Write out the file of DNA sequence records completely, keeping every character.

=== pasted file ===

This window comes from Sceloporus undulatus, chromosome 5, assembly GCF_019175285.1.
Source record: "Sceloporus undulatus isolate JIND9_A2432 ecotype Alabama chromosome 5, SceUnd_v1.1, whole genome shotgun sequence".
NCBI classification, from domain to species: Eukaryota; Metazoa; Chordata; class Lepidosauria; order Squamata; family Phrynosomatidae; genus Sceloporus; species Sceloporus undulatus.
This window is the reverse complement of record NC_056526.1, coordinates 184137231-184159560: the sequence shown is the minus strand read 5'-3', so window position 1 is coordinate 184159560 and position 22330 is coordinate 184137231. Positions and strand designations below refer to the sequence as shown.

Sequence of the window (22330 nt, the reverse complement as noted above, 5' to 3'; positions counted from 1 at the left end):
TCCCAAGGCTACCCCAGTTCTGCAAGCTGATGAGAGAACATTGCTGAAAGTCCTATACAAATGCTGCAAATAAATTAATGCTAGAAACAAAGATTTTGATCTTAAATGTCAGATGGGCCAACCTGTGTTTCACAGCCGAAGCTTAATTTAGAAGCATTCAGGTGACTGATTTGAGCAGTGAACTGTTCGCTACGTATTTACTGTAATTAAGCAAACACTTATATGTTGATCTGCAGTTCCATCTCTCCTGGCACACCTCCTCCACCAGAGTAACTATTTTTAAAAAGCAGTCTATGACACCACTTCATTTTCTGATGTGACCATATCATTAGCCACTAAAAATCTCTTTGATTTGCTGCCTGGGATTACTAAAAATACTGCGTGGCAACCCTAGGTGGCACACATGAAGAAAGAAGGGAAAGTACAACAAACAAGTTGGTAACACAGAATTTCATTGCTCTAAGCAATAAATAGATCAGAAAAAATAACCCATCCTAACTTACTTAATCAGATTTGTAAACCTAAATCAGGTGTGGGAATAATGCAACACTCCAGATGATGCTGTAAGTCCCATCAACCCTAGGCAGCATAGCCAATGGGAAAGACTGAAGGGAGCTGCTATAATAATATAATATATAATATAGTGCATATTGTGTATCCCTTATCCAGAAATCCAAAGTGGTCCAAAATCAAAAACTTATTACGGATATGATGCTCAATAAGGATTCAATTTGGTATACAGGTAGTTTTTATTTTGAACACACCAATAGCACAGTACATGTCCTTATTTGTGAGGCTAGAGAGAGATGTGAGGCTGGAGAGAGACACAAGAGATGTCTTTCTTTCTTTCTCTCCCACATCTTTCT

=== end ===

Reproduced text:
This window comes from Sceloporus undulatus, chromosome 5, assembly GCF_019175285.1.
Source record: "Sceloporus undulatus isolate JIND9_A2432 ecotype Alabama chromosome 5, SceUnd_v1.1, whole genome shotgun sequence".
NCBI classification, from domain to species: Eukaryota; Metazoa; Chordata; class Lepidosauria; order Squamata; family Phrynosomatidae; genus Sceloporus; species Sceloporus undulatus.
This window is the reverse complement of record NC_056526.1, coordinates 184137231-184159560: the sequence shown is the minus strand read 5'-3', so window position 1 is coordinate 184159560 and position 22330 is coordinate 184137231. Positions and strand designations below refer to the sequence as shown.

Sequence of the window (22330 nt, the reverse complement as noted above, 5' to 3'; positions counted from 1 at the left end):
TCCCAAGGCTACCCCAGTTCTGCAAGCTGATGAGAGAACATTGCTGAAAGTCCTATACAAATGCTGCAAATAAATTAATGCTAGAAACAAAGATTTTGATCTTAAATGTCAGATGGGCCAACCTGTGTTTCACAGCCGAAGCTTAATTTAGAAGCATTCAGGTGACTGATTTGAGCAGTGAACTGTTCGCTACGTATTTACTGTAATTAAGCAAACACTTATATGTTGATCTGCAGTTCCATCTCTCCTGGCACACCTCCTCCACCAGAGTAACTATTTTTAAAAAGCAGTCTATGACACCACTTCATTTTCTGATGTGACCATATCATTAGCCACTAAAAATCTCTTTGATTTGCTGCCTGGGATTACTAAAAATACTGCGTGGCAACCCTAGGTGGCACACATGAAGAAAGAAGGGAAAGTACAACAAACAAGTTGGTAACACAGAATTTCATTGCTCTAAGCAATAAATAGATCAGAAAAAATAACCCATCCTAACTTACTTAATCAGATTTGTAAACCTAAATCAGGTGTGGGAATAATGCAACACTCCAGATGATGCTGTAAGTCCCATCAACCCTAGGCAGCATAGCCAATGGGAAAGACTGAAGGGAGCTGCTATAATAATATAATATATAATATAGTGCATATTGTGTATCCCTTATCCAGAAATCCAAAGTGGTCCAAAATCAAAAACTTATTACGGATATGATGCTCAATAAGGATTCAATTTGGTATACAGGTAGTTTTTATTTTGAACACACCAATAGCACAGTACATGTCCTTATTTGTGAGGCTAGAGAGAGATGTGAGGCTGGAGAGAGACACAAGAGATGTCTTTCTTTCTTTCTCTCCCACATCTTTCT